This collection of images exhibited as part of a group show at Azusa Pacific University was inspired by one of the poems T.S. Eliot wrote titled "The Four Quartets". He uses a group of small, rocky islands off the coast of Massachusetts named The Dry Salvages to set up water as a metaphorical image of humanity and circular time.
Eliot asks us to consider humanity as water, as an entity with a unified subconscious and memory that produce mythic structures. In the same way that the rivers flow into the sea, there is a connection to all of mankind within each man. But if we just accept simply drifting upon the sea, we will end up broken by those very structures.
A river, subject of many human myths, is reduced to the status of a false god by pointing out its inferiority as an object for reverence because it is conquerable. Conversely the sea represents an endless reserve of untamable depths and unknowable mysteries. Man can live with the ocean but he will never master it.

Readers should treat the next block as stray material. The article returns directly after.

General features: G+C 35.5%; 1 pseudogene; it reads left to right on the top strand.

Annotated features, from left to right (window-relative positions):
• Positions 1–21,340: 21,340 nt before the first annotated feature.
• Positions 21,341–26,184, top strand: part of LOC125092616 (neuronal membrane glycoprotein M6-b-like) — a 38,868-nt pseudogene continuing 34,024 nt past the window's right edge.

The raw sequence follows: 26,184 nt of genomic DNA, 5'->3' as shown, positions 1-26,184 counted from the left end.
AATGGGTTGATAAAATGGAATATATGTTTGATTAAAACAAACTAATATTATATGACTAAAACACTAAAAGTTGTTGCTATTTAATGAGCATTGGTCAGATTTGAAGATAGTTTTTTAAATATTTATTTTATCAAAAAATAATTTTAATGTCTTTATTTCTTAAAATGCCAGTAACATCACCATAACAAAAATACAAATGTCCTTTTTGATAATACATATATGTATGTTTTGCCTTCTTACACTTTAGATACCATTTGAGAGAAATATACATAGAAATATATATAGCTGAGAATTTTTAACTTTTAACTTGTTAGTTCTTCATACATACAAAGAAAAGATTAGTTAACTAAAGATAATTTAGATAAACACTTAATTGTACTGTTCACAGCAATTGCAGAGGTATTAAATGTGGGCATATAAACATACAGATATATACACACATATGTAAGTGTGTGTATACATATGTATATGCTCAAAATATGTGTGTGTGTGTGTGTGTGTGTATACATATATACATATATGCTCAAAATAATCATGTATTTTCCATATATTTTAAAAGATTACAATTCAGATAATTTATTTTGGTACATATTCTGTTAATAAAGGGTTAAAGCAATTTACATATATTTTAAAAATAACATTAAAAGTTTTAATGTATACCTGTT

Just as there is no true mastery of time, there is also no escape. The uncertain voyage of humanity requires faith, prayer, and hope. Time destroys but it also preserves, and just as there is no mastery there is also no escape. Just as we can neither escape nor romanticize the river, nor can we master the past. The uncertain voyage of humanity requires faith, prayer, and hope.